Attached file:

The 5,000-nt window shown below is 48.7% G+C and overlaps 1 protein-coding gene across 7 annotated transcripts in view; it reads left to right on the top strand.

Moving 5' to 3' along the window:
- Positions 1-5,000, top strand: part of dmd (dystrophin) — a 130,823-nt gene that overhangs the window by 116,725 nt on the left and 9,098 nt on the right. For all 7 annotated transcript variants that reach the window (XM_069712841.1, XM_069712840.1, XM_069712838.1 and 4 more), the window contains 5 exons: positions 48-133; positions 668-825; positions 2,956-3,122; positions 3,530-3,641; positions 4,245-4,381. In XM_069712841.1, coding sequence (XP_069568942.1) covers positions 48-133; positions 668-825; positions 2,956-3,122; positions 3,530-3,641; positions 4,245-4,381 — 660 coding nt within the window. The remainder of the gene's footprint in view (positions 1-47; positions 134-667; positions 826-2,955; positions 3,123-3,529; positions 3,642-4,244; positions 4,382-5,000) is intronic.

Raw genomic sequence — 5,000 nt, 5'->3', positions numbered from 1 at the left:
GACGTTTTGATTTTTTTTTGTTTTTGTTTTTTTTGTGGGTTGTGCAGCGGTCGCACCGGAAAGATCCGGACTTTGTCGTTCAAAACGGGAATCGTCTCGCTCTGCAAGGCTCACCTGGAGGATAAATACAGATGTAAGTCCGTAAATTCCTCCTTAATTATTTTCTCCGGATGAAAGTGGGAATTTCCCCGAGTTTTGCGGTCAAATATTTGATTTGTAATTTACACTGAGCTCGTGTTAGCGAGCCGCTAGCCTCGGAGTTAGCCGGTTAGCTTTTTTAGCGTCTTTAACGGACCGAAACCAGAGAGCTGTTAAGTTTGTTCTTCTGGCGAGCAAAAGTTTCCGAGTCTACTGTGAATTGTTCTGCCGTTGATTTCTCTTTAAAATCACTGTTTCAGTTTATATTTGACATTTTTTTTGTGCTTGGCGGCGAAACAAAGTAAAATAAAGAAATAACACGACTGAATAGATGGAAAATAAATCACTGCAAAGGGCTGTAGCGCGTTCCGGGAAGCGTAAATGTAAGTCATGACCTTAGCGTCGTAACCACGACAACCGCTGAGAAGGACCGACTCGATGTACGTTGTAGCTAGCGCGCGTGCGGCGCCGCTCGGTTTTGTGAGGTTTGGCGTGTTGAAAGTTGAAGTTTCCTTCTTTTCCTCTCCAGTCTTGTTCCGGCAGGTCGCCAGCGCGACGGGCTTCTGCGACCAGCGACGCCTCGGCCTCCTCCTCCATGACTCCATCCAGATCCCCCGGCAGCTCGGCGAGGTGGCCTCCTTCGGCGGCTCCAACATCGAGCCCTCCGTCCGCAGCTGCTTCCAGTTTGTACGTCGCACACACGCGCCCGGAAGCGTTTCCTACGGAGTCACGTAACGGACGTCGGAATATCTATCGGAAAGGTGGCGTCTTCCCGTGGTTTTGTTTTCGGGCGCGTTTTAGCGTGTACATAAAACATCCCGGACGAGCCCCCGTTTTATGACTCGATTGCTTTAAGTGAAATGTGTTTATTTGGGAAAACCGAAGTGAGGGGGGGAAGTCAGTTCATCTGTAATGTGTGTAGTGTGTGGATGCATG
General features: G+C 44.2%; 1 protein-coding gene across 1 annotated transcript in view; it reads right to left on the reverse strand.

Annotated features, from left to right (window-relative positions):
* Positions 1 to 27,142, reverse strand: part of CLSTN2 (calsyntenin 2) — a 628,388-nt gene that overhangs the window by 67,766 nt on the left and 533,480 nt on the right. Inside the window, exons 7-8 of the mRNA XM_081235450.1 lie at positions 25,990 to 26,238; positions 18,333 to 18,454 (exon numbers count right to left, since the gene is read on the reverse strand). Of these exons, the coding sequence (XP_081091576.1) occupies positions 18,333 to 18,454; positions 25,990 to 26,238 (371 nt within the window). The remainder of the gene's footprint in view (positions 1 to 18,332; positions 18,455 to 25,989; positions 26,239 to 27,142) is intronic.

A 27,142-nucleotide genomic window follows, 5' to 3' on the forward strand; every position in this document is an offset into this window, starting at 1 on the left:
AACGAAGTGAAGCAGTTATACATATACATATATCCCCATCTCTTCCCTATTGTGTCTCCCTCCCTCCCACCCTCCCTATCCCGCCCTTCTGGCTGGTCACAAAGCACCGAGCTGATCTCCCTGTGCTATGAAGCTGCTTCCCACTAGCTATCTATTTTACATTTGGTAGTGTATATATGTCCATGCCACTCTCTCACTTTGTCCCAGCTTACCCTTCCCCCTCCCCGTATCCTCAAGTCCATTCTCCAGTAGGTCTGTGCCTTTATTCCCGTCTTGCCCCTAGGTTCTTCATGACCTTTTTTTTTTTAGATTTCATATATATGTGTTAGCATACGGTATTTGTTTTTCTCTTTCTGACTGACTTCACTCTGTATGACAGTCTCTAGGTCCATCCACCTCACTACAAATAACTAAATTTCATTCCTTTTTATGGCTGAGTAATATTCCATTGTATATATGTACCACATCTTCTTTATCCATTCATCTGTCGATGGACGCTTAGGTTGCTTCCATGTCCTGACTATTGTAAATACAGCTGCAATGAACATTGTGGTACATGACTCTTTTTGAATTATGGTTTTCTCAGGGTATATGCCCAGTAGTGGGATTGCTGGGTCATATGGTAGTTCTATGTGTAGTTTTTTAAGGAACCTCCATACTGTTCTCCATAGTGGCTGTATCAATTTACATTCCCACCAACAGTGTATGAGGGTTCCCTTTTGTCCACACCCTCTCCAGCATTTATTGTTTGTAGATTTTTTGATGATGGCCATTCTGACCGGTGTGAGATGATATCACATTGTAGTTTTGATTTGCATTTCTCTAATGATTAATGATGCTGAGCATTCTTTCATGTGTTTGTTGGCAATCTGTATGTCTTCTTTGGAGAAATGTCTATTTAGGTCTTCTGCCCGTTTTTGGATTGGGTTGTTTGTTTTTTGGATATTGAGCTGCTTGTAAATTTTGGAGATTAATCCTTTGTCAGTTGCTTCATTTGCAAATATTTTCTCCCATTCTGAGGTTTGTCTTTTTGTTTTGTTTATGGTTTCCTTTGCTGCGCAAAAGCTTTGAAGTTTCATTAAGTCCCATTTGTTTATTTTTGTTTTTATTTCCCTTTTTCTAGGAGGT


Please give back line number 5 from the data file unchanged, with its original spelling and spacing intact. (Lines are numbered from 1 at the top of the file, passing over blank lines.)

GACGTTTTGATTTTTTTTTGTTTTTGTTTTTTTTGTGGGTTGTGCAGCGGTCGCACCGGAAAGATCCGGACTTTGTCGTTCAAAACGGGAATCGTCTCGCTCTGCAAGGCTCACCTGGAGGATAAATACAGATGTAAGTCCGTAAATTCCTCCTTAATTATTTTCTCCGGATGAAAGTGGGAATTTCCCCGAGTTTTGCGGTCAAATATTTGATTTGTAATTTACACTGAGCTCGTGTTAGCGAGCCGCTAGCCTCGGAGTTAGCCGGTTAGCTTTTTTAGCGTCTTTAACGGACCGAAACCAGAGAGCTGTTAAGTTTGTTCTTCTGGCGAGCAAAAGTTTCCGAGTCTACTGTGAATTGTTCTGCCGTTGATTTCTCTTTAAAATCACTGTTTCAGTTTATATTTGACATTTTTTTTGTGCTTGGCGGCGAAACAAAGTAAAATAAAGAAATAACACGACTGAATAGATGGAAAATAAATCACTGCAAAGGGCTGTAGCGCGTTCCGGGAAGCGTAAATGTAAGTCATGACCTTAGCGTCGTAACCACGACAACCGCTGAGAAGGACCGACTCGATGTACGTTGTAGCTAGCGCGCGTGCGGCGCCGCTCGGTTTTGTGAGGTTTGGCGTGTTGAAAGTTGAAGTTTCCTTCTTTTCCTCTCCAGTCTTGTTCCGGCAGGTCGCCAGCGCGACGGGCTTCTGCGACCAGCGACGCCTCGGCCTCCTCCTCCATGACTCCATCCAGATCCCCCGGCAGCTCGGCGAGGTGGCCTCCTTCGGCGGCTCCAACATCGAGCCCTCCGTCCGCAGCTGCTTCCAGTTTGTACGTCGCACACACGCGCCCGGAAGCGTTTCCTACGGAGTCACGTAACGGACGTCGGAATATCTATCGGAAAGGTGGCGTCTTCCCGTGGTTTTGTTTTCGGGCGCGTTTTAGCGTGTACATAAAACATCCCGGACGAGCCCCCGTTTTATGACTCGATTGCTTTAAGTGAAATGTGTTTATTTGGGAAAACCGAAGTGAGGGGGGGAAGTCAGTTCATCTGTAATGTGTGTAGTGTGTGGATGCATG